KEY TAKE AWAYS
- A sexual relationship between a married spouse and another who he/she is not legally married to is known as an extramarital affair also called as adulteration.
- Section 497 IPC and Section198 CrPC had delt with the criminalisation of extramarital affairs.
- Under the case of Joseph Shine v. Union of India, 2018 SCC OnLine SC 1676, a five-judge constitutional bench, unanimously held that section 497 IPC and Section198 CrPC is unconstitutional and hence stuck down the provision.
- Black’s Law Dictionary states that ‘mental cruelty’ may be a course of conduct on a part of one spouse towards the opposite spouse which may endanger the mental and physical health and efficiency of the opposite spouse to such an extent on render the continuance of the marital relation intolerable.
- Extramarital Affairs can without a doubt cause mental cruelty.
- I believe that if cruelty is a crime, then adultery too should be a crime as adultery is a form of cruelty in a marriage.
A sexual relationship between a married spouse and another who he/she is not legally married to is known as an extramarital affair also called as adulteration.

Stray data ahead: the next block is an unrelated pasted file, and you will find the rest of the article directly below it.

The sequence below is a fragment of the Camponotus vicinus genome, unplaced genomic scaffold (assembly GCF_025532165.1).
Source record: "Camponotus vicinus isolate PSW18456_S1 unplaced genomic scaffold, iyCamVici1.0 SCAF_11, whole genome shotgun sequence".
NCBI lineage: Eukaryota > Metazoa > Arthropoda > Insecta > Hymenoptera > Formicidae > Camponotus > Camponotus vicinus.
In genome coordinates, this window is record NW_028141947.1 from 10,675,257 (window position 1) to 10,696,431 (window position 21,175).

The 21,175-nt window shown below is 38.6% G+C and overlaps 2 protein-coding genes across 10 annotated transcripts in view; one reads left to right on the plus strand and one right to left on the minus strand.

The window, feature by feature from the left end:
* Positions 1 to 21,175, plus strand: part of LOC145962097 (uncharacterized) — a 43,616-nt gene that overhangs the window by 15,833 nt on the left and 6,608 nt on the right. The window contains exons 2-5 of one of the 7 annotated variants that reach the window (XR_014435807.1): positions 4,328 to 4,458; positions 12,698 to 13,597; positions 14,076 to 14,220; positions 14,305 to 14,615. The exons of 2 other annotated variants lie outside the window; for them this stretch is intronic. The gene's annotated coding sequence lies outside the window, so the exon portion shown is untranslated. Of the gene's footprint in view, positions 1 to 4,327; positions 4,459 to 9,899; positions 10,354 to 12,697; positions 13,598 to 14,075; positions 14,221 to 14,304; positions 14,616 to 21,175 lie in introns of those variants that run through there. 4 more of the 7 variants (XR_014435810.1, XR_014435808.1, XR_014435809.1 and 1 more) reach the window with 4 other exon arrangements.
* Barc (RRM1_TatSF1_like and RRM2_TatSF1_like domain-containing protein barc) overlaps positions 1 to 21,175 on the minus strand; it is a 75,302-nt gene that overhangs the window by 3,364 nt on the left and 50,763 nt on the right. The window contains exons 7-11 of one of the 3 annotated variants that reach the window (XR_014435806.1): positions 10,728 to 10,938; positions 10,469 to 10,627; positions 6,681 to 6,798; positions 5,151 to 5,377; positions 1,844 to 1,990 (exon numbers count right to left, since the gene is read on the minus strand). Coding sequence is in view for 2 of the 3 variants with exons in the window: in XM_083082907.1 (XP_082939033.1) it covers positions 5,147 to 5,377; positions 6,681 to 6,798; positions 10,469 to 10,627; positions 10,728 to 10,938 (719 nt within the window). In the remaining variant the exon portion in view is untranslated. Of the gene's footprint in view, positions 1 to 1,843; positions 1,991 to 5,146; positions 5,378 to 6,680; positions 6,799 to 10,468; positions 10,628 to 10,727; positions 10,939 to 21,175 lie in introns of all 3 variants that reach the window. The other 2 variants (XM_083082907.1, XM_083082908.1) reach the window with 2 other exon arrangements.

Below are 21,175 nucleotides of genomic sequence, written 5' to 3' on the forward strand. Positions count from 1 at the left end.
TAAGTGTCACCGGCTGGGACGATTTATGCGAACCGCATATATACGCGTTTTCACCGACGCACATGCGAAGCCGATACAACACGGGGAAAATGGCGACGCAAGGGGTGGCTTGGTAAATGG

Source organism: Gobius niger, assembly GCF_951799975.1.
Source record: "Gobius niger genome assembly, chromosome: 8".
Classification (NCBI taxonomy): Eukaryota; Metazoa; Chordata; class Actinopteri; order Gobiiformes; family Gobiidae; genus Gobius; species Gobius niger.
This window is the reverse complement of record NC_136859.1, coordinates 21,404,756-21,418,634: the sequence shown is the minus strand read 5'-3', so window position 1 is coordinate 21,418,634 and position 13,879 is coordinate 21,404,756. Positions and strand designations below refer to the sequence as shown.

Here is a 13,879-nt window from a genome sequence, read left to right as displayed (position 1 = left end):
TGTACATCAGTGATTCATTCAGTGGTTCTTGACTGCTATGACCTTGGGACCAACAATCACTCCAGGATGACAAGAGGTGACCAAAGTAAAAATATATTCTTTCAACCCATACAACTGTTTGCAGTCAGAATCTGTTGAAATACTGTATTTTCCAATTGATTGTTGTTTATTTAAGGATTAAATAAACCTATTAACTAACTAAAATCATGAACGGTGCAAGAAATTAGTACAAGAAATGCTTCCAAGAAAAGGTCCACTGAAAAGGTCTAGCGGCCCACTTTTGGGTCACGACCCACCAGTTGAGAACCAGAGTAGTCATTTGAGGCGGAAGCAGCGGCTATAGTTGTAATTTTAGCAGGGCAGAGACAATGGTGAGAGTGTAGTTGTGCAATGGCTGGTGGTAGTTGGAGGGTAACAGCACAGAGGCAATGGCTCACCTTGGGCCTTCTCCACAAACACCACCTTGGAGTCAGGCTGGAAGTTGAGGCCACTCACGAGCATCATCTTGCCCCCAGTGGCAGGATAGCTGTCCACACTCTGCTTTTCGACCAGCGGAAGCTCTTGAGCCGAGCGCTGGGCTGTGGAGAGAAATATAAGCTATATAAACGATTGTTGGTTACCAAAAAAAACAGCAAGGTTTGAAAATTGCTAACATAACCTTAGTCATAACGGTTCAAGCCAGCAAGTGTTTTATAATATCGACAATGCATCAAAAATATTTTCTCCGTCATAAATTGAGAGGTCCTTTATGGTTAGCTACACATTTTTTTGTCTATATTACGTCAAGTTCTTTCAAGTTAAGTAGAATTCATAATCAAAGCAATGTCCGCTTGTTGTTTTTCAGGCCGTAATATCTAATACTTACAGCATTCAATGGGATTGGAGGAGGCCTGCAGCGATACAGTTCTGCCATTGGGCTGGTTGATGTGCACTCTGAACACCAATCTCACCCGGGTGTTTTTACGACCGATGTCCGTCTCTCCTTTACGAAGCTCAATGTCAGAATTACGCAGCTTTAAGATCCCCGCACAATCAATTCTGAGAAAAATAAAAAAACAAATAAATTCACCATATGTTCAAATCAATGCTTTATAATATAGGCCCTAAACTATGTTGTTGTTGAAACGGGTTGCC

Is it a crime
Section 497 under the Indian Penal Code had said that whoever has sexual activity with an individual who is and whom he knows or has reason to believe to be the wife of another man, without the consent or connivance of that man, such sexual activity not amounting to the offence of rape, is guilty of the offence of adultery, and shall be punished with imprisonment of either description for a term which can reach five years, or with fine, or with both. However, in this scenario the wife shall not be punishable as an abettor.
This offence is extremely limited in scope as compared to the misconduct of adultery as understood in divorce proceedings. The offence is committed only by a person who had sexual activity with the wife of another man without the latter’s consent or connivance. The wife isn't punishable for being an adulteress, or maybe as an abettor of the offence.
Section 198 under the Criminal Procedure Codedeals with a “person aggrieved”.
Sub-section (2) treats the husband of the lady as deemed to be aggrieved by an offence committed under Section 497 IPC and within the absence of husband, some one that had care of the lady on his behalf at the time when such offence was committed, with the permission of the court. It doesn't consider the wife of the adulterer as an aggrieved person.